All Blacks' mistakes gift Boks much needed victory and leave Ireland smiling

Alex Broun 23:14 15/09/2018
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Aphiwe Dyantyi celebrates after scoring his second try

Finally there was something positive to talk about in the Rugby Championship.

The first three weeks had been woeful with dire Wallabies and Springbok teams sent packing and the All Blacks supreme with the only bright spot the courageous and improving Argentina.

But all that changed in Wellington at a packed Westpac Stadium with the talked-down Springboks pulling off one of the biggest upsets in years beating the All Blacks – in New Zealand – 36-34.

To put it in perspective it was the All Blacks first loss to a single nation in New Zealand since South Africa last beat them in Hamilton in September 2009, almost a decade ago.

The only other team to inflict a defeat on the world champions on home soil was the combined British and Irish Lions last year.

The All Blacks are the great entertainers of world rugby. One of the reasons they are so popular around the world, not only among rugby fans but all sports followers, is the way they play the game.

Fast, skillful, super-confident and care-free. They play rugby the way it is meant to be played.

The thing about Steve Hansen’s All Blacks, though, like Manchester United in their pomp under Alex Ferguson, is they will always give you a chance.

Their attitude is you may score but we will score more. However, the fate of the two nations could not have been more different coming into the match.

The All Blacks were fresh from a nine match winning streak after recently retaining the Bledisloe Cup for a 16th straight year.

The Springboks were coming off losses to the Pumas in Argentina and the Wallabies in Australia. The calls were already growing for coach Rassie Erasmus to be sacked, even though he was only appointed in May.

New Zealand were unbackable favourites with South Africa being given up to thirty points start.

It looked like it was all going to plan after the All Blacks raced to a 12-point lead after 15-minutes thanks to tries scored with the greatest of ease by Jordie Barrett and Aaron Smith.

Hansen is adamant that despite his team’s razzle dazzle nothing comes without the forward dominance established upfront, first and foremost.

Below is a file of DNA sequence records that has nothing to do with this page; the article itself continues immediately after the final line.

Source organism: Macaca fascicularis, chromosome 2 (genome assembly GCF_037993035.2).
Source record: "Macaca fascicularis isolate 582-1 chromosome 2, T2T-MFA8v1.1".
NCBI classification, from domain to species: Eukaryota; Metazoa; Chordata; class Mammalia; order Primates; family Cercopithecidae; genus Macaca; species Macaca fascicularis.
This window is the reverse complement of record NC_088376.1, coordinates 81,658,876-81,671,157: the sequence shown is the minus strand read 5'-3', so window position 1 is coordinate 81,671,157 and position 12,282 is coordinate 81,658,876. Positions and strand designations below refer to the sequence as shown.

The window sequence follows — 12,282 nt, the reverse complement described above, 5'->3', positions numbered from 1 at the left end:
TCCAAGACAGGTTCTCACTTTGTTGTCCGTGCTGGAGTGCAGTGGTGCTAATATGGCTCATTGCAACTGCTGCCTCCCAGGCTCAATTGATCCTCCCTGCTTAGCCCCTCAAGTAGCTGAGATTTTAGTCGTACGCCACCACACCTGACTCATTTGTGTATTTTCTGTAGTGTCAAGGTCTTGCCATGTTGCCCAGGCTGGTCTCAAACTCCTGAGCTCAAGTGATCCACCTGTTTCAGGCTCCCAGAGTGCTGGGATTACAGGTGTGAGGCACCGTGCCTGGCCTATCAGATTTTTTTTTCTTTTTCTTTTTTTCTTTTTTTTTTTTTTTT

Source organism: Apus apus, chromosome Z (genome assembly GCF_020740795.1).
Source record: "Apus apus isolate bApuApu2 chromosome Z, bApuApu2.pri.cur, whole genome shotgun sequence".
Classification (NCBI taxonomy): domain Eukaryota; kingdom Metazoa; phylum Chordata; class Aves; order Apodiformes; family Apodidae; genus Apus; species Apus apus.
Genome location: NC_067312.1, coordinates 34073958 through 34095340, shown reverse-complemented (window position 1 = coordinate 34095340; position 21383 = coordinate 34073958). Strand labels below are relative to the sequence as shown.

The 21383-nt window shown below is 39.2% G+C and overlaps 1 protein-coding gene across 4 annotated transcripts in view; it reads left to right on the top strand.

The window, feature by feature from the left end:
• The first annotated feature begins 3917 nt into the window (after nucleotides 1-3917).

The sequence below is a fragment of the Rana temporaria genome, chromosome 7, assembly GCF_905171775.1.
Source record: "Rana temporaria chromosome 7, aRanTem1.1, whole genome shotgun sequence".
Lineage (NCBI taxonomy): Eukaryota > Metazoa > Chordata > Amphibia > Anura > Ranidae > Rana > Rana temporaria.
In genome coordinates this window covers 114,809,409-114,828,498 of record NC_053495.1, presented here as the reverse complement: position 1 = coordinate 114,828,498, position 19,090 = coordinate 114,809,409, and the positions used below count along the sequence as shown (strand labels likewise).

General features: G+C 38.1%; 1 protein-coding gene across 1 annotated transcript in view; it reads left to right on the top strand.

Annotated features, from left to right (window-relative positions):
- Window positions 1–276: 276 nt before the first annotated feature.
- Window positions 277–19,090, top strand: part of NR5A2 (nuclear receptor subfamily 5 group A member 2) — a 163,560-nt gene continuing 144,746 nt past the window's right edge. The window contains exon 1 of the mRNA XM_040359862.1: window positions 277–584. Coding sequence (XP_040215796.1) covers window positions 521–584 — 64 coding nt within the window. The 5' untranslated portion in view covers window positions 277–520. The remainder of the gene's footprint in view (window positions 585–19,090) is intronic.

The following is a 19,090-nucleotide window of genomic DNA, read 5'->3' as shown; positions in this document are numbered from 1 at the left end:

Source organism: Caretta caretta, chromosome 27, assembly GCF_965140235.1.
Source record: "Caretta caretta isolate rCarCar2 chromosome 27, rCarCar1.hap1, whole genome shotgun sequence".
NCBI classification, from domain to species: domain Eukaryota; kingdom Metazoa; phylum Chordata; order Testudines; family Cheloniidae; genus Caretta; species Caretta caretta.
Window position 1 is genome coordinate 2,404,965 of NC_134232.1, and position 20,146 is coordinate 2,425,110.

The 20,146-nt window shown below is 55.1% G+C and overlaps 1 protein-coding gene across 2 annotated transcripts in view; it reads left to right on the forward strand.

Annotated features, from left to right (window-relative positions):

Perhaps buoyed by the two quick tries and egged on by a capacity crowd at Westpac Stadium wanting tries, tries and more tries, the All Blacks became more and more cavalier with their style beginning to resemble a Barbarians end of season jaunt.

Of the five tries the Boks managed – the first came from woeful defending, the second from a suicidal quick lineout throw from Jordie Barrett, the third from the forwards failing to muscle-up and stop a rolling maul, the fourth a gift intercept from Anton Lienert-Brown and the fifth woeful defending again, this time from Beauden Barrett, one of the best attacking players on the planet.

The Boks certainly took their chances, with winger Aphiwe Dyantyi finishing both his tries superbly, but most nations would have puts points on the All Blacks porous defence.

The All Blacks were only asked to make 43 tackles but they missed 16 of those for a dreadful tackling success rate of just 72.9 per cent.

Compare that to the visitor’s who made a mammoth 155 tackles, only missing 28 for a tackle success rate of 84.7 per cent.

Every single game statistic was completely dominated by the All Blacks – possession 68-32; territory 70-30; 930 run metres to 329; 11 line breaks to five; nine offloads to three and nine Seven Phase plus to two.

They conceded just three penalties to ten and also had the benefit of the Springboks laying with fourteen men for ten minutes after Willie Le Roux was sent to the sin-bin from the 66th to the 76th minutes.

The All Blacks were trailing 36-29 when Le Roux went to the bin and could only manage one try to Ardie Savea while he was off the field, with Beauden Barrett’s conversion (which would have tied the scores) coming off the post.

He hit the post twice in a woeful goal kicking display where he landed just two conversions from six attempts. In the end it was the difference between the teams.

But they also dominated the mistakes, nine handling errors to six, and three of these came in the final eight minutes (including three minutes added on) as they bombarded the South African line.

Play this game 100 times and the All Blacks win 99 times – but on this night thanks to some heroic Springbok defence and some inexplicable New Zealand mistakes South Africa recorded a much needed victory.

The All Blacks will come roaring back no doubt to claim the Rugby Championship – they need just one win from their remaining two matches.

But reverses like this do sprinkle the seeds of doubts in player’s minds and far far away in Ireland, Joe Schmidt, the coach of the only true challengers to the All Blacks supremacy, will have eagerly been taking notes.

If they want to win the Rugby World Cup in Japan then the All Blacks cannot afford more days like these. The great entertainers might need to become a little less entertaining.

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